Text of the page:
The words are ringing across the world, searing our hearts in sorrow. “I can’t breathe.” The rising up of people everywhere –from Havre, Montana, to New York City–is a magnificent breathing of unity, a demand for justice, for equal rights, and with one inspiring exhale to say, “Black lives matter!”
Breathing is difficult for my elderly mother in her retirement community in Maryland. This evening, I prepare to fly back to be with her as much as possible during this time of Covid-19 restrictions. I live in a duality of crisis–the large-scale calls for change and my personal sadness.
On that big stage level, I’m breathless with admiration of the brave people who are risking their lives –wearing masks and knowing that Covid-19 kills by taking your breath away. Passionate demonstrations are leading to practical reforms in police departments, and an awakening of all of us to the urgent need to end racism, and to vote in November.
My mother’s heart is slowing down. She’s frail and small. Her mind wanders. I call and soothe her with stories of the family dog Gina, the way our Dad would always say, “What a good dog!” –a favorite retelling she shares with me often when I’m out walking with our dog, Pepper. She says she loves me, and I love her back and she falls asleep. I feel her gentle smile, and her breathing is peaceful.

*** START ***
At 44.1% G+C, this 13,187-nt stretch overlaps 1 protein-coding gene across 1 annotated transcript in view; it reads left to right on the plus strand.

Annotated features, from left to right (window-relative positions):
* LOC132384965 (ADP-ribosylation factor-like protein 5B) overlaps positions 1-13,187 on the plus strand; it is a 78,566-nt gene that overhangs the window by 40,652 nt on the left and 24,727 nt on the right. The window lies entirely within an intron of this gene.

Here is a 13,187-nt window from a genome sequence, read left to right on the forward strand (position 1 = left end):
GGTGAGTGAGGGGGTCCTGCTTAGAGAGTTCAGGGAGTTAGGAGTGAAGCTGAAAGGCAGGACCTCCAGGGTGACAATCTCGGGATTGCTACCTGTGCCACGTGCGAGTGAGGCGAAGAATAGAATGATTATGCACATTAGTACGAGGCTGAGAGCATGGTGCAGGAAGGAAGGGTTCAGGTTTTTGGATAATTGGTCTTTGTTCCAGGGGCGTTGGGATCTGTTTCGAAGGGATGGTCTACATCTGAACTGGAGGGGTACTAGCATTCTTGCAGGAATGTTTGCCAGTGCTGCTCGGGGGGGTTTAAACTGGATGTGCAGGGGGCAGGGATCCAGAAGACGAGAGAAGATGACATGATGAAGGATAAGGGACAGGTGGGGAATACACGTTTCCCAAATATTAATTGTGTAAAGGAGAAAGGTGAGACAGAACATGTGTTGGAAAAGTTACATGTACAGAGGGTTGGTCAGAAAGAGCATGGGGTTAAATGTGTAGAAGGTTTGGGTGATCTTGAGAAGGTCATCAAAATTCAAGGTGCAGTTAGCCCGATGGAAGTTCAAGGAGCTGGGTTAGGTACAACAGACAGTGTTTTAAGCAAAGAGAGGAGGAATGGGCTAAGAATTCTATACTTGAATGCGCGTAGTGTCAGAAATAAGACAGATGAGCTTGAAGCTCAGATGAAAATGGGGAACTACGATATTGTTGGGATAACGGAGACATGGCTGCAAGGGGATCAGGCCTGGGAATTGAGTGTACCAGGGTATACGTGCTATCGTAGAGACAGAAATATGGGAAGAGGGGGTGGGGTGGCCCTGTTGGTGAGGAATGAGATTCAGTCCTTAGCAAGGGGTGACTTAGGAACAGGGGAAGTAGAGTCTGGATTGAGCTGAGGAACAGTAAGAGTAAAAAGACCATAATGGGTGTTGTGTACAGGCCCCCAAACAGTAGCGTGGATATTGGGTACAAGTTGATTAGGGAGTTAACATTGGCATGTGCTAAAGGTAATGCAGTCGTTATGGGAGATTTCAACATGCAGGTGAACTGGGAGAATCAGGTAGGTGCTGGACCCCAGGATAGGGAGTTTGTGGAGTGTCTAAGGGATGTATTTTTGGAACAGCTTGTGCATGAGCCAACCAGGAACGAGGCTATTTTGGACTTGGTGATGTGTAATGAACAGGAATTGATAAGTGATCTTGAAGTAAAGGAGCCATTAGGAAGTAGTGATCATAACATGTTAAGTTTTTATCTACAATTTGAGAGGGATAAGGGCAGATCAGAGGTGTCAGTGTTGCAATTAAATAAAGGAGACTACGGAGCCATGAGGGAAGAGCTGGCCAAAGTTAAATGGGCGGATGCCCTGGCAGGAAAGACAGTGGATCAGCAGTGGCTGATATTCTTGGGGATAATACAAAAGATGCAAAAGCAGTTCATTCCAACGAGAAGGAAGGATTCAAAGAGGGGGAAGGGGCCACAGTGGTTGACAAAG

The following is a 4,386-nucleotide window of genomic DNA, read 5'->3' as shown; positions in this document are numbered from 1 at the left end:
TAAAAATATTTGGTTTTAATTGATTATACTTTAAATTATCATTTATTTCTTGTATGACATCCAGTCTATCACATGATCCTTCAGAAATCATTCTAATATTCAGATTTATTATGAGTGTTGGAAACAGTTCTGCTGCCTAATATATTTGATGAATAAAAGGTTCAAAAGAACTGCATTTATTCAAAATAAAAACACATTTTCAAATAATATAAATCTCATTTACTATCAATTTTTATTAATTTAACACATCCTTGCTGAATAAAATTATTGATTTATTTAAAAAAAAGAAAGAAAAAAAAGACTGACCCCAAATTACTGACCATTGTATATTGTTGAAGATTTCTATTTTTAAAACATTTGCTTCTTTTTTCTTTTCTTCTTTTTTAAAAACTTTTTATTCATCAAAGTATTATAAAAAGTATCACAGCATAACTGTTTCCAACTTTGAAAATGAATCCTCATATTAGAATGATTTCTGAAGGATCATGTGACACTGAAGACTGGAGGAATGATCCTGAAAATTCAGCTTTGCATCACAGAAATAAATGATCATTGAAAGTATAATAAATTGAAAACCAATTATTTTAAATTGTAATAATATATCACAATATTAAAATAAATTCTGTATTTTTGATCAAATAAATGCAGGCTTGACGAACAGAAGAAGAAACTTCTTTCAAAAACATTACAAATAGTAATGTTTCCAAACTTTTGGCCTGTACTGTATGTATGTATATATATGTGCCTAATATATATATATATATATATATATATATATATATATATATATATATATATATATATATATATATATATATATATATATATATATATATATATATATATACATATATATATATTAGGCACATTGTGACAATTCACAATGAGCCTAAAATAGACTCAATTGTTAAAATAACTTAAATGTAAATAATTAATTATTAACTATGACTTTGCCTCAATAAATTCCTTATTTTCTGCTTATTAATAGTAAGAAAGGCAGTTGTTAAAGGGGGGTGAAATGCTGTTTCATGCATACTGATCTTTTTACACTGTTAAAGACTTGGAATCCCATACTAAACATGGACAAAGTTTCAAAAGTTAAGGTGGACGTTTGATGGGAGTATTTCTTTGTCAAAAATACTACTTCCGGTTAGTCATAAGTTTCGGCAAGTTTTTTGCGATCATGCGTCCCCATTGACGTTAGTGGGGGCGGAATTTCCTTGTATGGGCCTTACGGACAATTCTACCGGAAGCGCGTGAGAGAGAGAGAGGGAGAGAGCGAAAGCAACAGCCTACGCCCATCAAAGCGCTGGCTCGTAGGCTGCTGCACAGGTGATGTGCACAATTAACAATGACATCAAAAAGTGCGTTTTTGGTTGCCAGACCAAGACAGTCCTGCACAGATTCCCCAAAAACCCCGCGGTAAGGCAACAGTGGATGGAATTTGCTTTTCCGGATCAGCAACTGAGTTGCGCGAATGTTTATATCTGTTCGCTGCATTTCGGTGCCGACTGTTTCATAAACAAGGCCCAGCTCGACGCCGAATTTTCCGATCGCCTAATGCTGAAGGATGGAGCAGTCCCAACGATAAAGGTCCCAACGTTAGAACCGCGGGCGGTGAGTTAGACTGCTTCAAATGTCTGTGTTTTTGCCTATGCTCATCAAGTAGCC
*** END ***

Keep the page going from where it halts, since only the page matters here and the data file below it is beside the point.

Breathing. Natural. What keeps us alive. As a naturalist writer, I can’t help but extend the words of “I can’t breathe” to the trees that are the lungs of the planet. I feel their cries as the biggest ones fall to the chainsaw. I see hope for merging the voices for racial justice with tree and climate justice, as I experienced when my niece Anna and I marched with tens of thousands of people in April, 2017, in Washington, D.C.
My mother and I marched side by side protesting the Vietnam War in the early 1970s, when I was in seventh grade, right behind people raising their fists and shouting, “Attica means, Fight Back!” My parents spoke up and acted for fair housing, for the end of segregation, for environmental laws, and for civil rights. My two brothers and I grew up listening to Peter, Paul, and Mary, to Pete Seeger, Arlo Guthrie, and Joan Baez. Our spirited dinnertime conversations would range from voting and civil rights to overpopulation, birds, and sports. I’m grateful for my upbringing.
Here’s to my mother, Catherine Richie. I’m ready to breathe with her.